Weekly Roundup... 30 January, 2018
Published on Jan 30 2018 10:21 AM
Unilever has called for the consumer goods industry to step up its efforts to tackle the growing challenge of plastic waste in the oceans and to create a circular economy for plastics. Unilever CEO Paul Polman welcomed the news that 10 more major companies have made commitments to work towards using 100% reusable, recyclable or compostable packaging by 2025 or sooner. The list, included Amcor, Ecover, Evian, L’Oréal, Mars, M&S, PepsiCo, The Coca-Cola Company, Walmart, and Werner & Mertz, which together with Unilever represent more than 6 million tonnes of plastic packaging per year.
Europe is approaching the next stop in its global market-opening drive aimed at challenging U.S. President Donald Trump’s protectionist tilt. Top officials from the EU will meet with the Mercosur group of Argentina, Brazil, Paraguay and Uruguay today in Brussels to gauge the prospects for a free-trade deal that would follow groundbreaking commercial pacts with Japan and Canada.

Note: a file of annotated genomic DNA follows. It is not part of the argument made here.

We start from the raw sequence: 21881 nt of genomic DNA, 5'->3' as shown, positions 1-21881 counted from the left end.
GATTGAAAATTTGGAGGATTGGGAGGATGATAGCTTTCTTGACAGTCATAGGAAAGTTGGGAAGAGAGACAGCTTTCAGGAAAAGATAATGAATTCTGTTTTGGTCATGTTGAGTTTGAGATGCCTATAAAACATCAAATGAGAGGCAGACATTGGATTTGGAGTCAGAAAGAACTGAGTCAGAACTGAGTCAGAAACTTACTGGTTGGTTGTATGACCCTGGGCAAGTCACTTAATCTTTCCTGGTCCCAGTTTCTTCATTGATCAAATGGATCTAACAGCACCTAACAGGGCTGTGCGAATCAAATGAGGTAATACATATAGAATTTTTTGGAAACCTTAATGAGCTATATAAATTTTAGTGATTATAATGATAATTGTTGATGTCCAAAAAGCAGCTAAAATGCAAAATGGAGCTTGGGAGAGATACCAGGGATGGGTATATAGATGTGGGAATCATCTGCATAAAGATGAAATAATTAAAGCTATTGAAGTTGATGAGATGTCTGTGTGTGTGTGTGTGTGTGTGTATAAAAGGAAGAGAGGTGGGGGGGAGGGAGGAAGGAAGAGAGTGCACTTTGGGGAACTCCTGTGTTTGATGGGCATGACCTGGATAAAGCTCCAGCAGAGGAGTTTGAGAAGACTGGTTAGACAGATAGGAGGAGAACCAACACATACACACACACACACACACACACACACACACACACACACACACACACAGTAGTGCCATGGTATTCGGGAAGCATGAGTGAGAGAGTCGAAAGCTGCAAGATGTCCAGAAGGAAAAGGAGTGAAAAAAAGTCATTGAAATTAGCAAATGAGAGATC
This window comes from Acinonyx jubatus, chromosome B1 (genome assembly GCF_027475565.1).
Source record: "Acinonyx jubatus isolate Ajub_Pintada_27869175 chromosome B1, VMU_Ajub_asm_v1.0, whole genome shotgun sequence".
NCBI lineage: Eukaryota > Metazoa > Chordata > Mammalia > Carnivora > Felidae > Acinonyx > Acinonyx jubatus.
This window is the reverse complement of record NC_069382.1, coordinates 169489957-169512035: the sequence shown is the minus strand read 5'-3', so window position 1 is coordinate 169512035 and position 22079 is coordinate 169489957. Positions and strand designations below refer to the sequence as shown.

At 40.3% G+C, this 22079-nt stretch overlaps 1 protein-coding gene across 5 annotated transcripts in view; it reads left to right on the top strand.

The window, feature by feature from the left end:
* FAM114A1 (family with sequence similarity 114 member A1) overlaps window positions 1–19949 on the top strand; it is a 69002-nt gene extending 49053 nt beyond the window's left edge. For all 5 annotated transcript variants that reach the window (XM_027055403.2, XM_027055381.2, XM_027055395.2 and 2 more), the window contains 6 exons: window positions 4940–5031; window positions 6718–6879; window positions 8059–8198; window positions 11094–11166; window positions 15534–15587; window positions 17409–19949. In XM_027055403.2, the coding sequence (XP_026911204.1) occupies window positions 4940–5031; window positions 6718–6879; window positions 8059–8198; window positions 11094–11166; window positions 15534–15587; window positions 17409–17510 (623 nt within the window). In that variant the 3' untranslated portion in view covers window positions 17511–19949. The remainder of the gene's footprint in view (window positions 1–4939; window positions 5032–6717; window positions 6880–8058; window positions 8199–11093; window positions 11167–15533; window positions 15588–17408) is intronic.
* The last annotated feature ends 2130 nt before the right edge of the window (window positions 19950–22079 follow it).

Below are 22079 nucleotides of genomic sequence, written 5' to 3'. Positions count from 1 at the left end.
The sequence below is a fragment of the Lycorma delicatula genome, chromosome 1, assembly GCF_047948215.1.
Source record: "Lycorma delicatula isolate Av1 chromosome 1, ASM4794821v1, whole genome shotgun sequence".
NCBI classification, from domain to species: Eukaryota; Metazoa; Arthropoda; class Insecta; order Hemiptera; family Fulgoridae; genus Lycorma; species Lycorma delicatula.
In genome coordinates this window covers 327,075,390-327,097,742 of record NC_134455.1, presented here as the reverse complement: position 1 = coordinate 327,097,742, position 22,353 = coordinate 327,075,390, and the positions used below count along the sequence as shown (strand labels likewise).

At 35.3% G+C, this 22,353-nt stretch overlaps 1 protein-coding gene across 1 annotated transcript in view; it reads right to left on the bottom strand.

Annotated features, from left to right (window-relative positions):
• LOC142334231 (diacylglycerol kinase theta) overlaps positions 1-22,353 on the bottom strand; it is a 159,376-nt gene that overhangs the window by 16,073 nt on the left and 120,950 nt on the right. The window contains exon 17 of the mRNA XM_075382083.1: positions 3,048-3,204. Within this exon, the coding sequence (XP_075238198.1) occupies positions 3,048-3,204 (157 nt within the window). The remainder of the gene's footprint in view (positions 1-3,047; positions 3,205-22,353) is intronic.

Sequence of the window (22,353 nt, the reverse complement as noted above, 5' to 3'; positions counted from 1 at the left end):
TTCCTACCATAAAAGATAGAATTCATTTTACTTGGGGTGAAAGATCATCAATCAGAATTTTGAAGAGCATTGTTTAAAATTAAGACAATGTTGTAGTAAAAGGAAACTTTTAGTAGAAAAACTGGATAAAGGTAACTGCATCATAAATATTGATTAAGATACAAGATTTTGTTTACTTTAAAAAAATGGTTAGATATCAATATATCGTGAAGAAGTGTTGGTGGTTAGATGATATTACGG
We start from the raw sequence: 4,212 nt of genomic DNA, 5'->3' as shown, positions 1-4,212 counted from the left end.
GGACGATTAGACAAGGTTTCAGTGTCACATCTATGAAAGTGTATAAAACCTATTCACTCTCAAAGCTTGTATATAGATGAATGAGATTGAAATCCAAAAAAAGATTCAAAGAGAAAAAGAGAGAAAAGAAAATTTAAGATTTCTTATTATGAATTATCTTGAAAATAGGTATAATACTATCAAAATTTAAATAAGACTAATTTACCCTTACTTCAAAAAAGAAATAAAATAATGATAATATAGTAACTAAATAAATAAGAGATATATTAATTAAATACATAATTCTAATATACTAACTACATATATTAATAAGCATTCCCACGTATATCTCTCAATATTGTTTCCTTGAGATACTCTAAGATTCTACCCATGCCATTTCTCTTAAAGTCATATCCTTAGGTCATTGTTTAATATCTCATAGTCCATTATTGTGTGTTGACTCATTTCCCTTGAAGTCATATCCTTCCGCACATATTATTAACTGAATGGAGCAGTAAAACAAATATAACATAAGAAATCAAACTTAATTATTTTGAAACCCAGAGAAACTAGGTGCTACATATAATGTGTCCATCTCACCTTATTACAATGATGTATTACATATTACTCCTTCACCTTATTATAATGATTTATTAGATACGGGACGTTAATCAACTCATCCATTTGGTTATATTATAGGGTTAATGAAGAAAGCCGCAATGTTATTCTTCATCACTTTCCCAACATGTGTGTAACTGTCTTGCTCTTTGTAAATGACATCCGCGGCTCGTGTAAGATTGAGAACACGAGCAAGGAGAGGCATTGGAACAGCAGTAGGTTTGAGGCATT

Almost one third (31%) of UK consumers would eat out more often if healthy options were readily available, according to new research by the grocery research organisation IGD. 'Eating out' and 'eating well' are both rising trends among consumers, with over two thirds (67%) eating out at least once a week, and 34% claiming to do so a couple of times a week, according to IGD. The organisation said that restaurants, cafés and food-to-go businesses should harvest the benefits of both trends by making it easier for customers to choose healthy options while eating out.
Dealz and Poundland parent company Steinhoff International said it has secured enough money to keep its businesses running in the immediate term and can now start talks with a broader group of creditors. The troubled South African retail group has arranged new credit lines for units in the UK, US and France, as well as agreeing a restructuring of its Austrian division, it said in a presentation published on its website.
Europe's new policy on plastic waste has been labelled as 'irresponsible', with 'fundamental errors', by the Oxo-Biodegradable Plastics Association (OPA). The association says that the new plastics strategy shows a 'fundamental misunderstanding' of the principles of oxo-biodegradation, and ignores the benefits that it has in comparison with conventional plastics or expensive plant-based alternatives. Oxo-biodegradable plastic is ordinary plastic that has been upgraded so that it will decompose quicker.
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